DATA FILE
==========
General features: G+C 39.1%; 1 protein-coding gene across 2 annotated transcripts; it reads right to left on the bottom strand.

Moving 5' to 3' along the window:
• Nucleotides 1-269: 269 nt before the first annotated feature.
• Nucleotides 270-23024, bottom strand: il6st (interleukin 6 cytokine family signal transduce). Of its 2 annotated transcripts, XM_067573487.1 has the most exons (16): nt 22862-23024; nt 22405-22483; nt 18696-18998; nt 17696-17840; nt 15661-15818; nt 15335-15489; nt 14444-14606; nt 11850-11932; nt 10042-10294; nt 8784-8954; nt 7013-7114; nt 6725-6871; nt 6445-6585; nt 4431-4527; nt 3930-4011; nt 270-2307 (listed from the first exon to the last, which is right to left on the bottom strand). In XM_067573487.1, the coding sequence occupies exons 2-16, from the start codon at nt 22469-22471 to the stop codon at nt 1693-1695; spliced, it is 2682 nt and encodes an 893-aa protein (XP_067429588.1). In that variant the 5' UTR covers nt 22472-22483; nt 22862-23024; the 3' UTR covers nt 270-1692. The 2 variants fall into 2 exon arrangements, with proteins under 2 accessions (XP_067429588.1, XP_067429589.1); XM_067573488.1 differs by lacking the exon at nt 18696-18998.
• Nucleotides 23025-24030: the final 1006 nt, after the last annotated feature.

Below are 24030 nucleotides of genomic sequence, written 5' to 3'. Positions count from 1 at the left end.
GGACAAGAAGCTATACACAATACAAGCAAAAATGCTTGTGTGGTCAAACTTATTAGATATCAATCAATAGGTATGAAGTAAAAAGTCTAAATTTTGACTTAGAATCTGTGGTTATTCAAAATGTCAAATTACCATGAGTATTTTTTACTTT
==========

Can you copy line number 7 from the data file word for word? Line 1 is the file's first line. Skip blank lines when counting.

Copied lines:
GGACAAGAAGCTATACACAATACAAGCAAAAATGCTTGTGTGGTCAAACTTATTAGATATCAATCAATAGGTATGAAGTAAAAAGTCTAAATTTTGACTTAGAATCTGTGGTTATTCAAAATGTCAAATTACCATGAGTATTTTTTACTTT